Remembrance roses to all of those who lost their lives during the 9/11 attacks and in the years since as they battled health problems that persist because of those attacks. Your EDN editor was working in downtown Chicago at the time. That morning was especially unnerving as those few who remained in the Loop kept their eyes on the sky. In the days and weeks that followed there was a sense of determination and unity, in Chicago and across this country. Determination and unity are needed today. It’s common for politicians to recite that Americans can overcome any obstacle. That may be true, but sometimes it’s hard to believe when you look around at all the things that divide us. The unseen enemies among us seem almost more nefarious than brutes who fly planes into buildings. Racism. A virus. Mistrust and suspicion. As that great scholar Rod Serling wrote: “The tools of conquest do not necessarily come with bombs and explosions and fallout. There are weapons that are simply thoughts, attitudes, prejudices – to be found only in the minds of men. For the record, prejudices can kill and suspicion can destroy, and a thoughtless, frightened search for a scapegoat has a fallout all its own – for the children and the children yet unborn. And the pity of it is that these things cannot be confined to The Twilight Zone.”
That’s a thorny dilemma over on E. Brentwood Avenue in Effingham that EDN reporter Charles Mills wrote about in Friday’s paper. Leonard and June Greenwood raised three daughters in the house that they bought in 1965. Their children and grandchildren have played in the shadow of two towering oak trees that are in the City of Effingham’s right-of-way. Now the city is deciding whether it must take down both of the giants – a fate the Greenwoods hope to avoid, at least for a while. A neighbor is worried that one of the trees could damage his home if it falls. Pals Arborist Service of Teutopolis inspected the tree for the city. “I told them it had a 60 percent chance of failure in five years,” Dave Pals told Mills. “I did a sonic wave test on it.” Pals said that test can determine how much decay is inside a tree. He said sensors measure how long it takes a signal to go through a tree. That data is compared to published figures of what an oak tree reading should indicate. “The signals said the tree had defects inside of it,” Pals said. City officials are still deciding what action to take.
Effingham High School and Unit 40 have determined that because of not being able to meet the current social distancing requirements established by the Illinois Department of Public Health, the local health department, and ISBE, the Homecoming Parade and Powder Puff Football game associated with Homecoming Week must be canceled. “We would like to reschedule the other Homecoming Week activities to a week in late winter or early spring. This would include the daily school activities, the coronation, and the dance associated with Homecoming,” EHS Principal Kurt B. Roberts said in a press release. Although the decision is in the best interest of public safety and roseworthy, your EDN editor throws thorns at the pandemic that has made it necessary to make so many of these decisions. 2020 can’t end soon enough.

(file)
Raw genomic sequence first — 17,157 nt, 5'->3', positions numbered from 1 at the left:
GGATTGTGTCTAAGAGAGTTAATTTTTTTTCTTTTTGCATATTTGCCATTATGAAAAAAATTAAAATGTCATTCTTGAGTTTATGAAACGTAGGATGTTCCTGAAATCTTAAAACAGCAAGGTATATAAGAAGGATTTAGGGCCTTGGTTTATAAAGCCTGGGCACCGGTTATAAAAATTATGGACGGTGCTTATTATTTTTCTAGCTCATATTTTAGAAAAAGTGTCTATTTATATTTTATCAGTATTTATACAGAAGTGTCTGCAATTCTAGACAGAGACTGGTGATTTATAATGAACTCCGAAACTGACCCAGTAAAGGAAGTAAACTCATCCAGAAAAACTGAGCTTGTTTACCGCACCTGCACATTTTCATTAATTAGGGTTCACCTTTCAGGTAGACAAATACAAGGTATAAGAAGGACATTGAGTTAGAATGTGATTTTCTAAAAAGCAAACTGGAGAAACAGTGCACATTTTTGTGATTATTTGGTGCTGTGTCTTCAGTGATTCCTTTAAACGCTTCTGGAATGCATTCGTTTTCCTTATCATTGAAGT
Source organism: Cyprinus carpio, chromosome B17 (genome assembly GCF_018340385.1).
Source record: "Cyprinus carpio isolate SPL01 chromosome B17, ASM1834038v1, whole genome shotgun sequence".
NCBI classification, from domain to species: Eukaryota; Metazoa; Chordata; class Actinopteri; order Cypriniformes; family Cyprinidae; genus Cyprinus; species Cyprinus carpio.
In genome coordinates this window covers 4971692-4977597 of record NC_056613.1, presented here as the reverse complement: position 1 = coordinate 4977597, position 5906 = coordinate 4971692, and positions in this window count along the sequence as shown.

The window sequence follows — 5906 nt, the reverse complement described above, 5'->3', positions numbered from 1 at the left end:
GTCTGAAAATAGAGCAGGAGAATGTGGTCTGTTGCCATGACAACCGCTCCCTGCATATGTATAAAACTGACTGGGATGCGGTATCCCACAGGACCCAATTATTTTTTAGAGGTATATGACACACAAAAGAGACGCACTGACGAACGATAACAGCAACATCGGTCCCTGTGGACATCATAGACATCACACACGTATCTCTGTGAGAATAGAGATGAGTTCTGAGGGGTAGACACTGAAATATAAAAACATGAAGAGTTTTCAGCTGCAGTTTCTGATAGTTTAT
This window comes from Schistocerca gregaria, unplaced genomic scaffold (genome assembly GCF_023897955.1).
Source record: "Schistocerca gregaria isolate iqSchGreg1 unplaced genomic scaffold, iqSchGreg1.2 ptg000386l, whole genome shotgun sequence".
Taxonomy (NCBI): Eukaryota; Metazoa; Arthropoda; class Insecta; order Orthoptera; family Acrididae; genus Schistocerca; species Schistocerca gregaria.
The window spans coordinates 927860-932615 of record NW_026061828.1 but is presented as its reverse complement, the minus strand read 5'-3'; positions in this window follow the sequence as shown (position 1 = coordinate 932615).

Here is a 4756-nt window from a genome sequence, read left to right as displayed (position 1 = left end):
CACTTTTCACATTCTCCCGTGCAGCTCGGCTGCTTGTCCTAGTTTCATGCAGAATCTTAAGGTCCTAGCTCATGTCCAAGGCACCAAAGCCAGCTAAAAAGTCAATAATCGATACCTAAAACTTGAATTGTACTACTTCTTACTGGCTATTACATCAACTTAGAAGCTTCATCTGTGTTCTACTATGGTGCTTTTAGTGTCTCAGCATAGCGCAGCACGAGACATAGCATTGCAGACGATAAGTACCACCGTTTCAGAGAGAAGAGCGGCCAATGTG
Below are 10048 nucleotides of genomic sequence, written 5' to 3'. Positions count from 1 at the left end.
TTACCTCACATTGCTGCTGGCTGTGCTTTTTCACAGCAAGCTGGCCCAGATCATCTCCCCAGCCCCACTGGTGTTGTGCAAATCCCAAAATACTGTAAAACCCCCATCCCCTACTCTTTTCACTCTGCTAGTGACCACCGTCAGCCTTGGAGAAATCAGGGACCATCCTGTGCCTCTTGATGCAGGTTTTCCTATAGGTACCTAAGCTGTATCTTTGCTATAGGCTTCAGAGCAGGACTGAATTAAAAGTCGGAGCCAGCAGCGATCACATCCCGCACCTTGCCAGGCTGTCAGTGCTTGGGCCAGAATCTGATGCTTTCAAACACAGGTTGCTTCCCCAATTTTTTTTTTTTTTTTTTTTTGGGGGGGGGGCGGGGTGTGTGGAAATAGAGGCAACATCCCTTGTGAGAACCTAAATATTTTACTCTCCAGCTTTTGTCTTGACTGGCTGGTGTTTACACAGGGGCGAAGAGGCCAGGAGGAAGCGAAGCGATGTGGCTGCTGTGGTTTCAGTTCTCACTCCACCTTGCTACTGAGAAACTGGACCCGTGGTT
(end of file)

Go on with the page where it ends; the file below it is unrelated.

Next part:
Roseworthy news for skateboarders in Effingham: Plans are underway to improve the local skate park at Hendelmeyer Park that will depend on enough money being raised for the project. Effingham Park District Director Jeff Althoff recently presented the project to Effingham Park Board commissioners. “We’ve been talking for years about redoing the skate park,” Althoff said. He said the improvements would cost about $100,000 for the concrete work, with the district saving money on dirt it will bring in for the project. The project would include a 4-5-foot-wide mini-half pipe and a china bank. It will also involve adding concrete corners to the skate park and putting a fence up on the portion of the park that borders South Fourth Street. Althoff asked local skateboard competitor Deano Tull to spearhead fundraising for the project. “This is going to be a dream come true if we can make this skate park happen, and you can’t have dreams without working hard for them,” Tull said.